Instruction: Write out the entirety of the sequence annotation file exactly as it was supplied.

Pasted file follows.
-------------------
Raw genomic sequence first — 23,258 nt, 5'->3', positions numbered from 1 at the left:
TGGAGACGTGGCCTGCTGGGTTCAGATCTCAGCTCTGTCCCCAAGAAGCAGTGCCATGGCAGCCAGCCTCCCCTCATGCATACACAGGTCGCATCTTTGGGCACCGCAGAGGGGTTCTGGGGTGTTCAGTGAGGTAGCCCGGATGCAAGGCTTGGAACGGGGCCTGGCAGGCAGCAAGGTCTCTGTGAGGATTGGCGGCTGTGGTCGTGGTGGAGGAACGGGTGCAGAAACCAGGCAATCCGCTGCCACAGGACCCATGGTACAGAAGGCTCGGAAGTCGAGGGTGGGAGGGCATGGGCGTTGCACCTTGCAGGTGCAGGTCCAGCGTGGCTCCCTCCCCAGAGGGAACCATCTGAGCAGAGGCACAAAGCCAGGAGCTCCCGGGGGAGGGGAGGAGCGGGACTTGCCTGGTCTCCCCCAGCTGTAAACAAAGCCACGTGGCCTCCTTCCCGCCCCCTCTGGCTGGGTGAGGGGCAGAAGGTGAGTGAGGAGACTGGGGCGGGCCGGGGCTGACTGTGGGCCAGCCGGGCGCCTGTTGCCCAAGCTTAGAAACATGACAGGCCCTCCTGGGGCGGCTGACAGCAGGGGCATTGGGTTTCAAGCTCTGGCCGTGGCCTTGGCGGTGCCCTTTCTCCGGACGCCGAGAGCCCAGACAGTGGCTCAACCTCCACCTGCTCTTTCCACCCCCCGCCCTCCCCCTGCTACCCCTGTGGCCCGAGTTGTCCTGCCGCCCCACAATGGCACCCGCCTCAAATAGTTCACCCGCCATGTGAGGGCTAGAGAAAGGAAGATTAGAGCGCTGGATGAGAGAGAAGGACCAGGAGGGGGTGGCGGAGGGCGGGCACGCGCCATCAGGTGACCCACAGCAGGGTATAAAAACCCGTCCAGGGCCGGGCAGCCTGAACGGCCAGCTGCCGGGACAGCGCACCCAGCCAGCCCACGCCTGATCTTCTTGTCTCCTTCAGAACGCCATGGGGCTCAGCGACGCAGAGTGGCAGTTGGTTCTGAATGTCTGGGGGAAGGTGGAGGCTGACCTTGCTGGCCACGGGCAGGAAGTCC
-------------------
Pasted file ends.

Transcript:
Raw genomic sequence first — 23,258 nt, 5'->3', positions numbered from 1 at the left:
TGGAGACGTGGCCTGCTGGGTTCAGATCTCAGCTCTGTCCCCAAGAAGCAGTGCCATGGCAGCCAGCCTCCCCTCATGCATACACAGGTCGCATCTTTGGGCACCGCAGAGGGGTTCTGGGGTGTTCAGTGAGGTAGCCCGGATGCAAGGCTTGGAACGGGGCCTGGCAGGCAGCAAGGTCTCTGTGAGGATTGGCGGCTGTGGTCGTGGTGGAGGAACGGGTGCAGAAACCAGGCAATCCGCTGCCACAGGACCCATGGTACAGAAGGCTCGGAAGTCGAGGGTGGGAGGGCATGGGCGTTGCACCTTGCAGGTGCAGGTCCAGCGTGGCTCCCTCCCCAGAGGGAACCATCTGAGCAGAGGCACAAAGCCAGGAGCTCCCGGGGGAGGGGAGGAGCGGGACTTGCCTGGTCTCCCCCAGCTGTAAACAAAGCCACGTGGCCTCCTTCCCGCCCCCTCTGGCTGGGTGAGGGGCAGAAGGTGAGTGAGGAGACTGGGGCGGGCCGGGGCTGACTGTGGGCCAGCCGGGCGCCTGTTGCCCAAGCTTAGAAACATGACAGGCCCTCCTGGGGCGGCTGACAGCAGGGGCATTGGGTTTCAAGCTCTGGCCGTGGCCTTGGCGGTGCCCTTTCTCCGGACGCCGAGAGCCCAGACAGTGGCTCAACCTCCACCTGCTCTTTCCACCCCCCGCCCTCCCCCTGCTACCCCTGTGGCCCGAGTTGTCCTGCCGCCCCACAATGGCACCCGCCTCAAATAGTTCACCCGCCATGTGAGGGCTAGAGAAAGGAAGATTAGAGCGCTGGATGAGAGAGAAGGACCAGGAGGGGGTGGCGGAGGGCGGGCACGCGCCATCAGGTGACCCACAGCAGGGTATAAAAACCCGTCCAGGGCCGGGCAGCCTGAACGGCCAGCTGCCGGGACAGCGCACCCAGCCAGCCCACGCCTGATCTTCTTGTCTCCTTCAGAACGCCATGGGGCTCAGCGACGCAGAGTGGCAGTTGGTTCTGAATGTCTGGGGGAAGGTGGAGGCTGACCTTGCTGGCCACGGGCAGGAAGTCC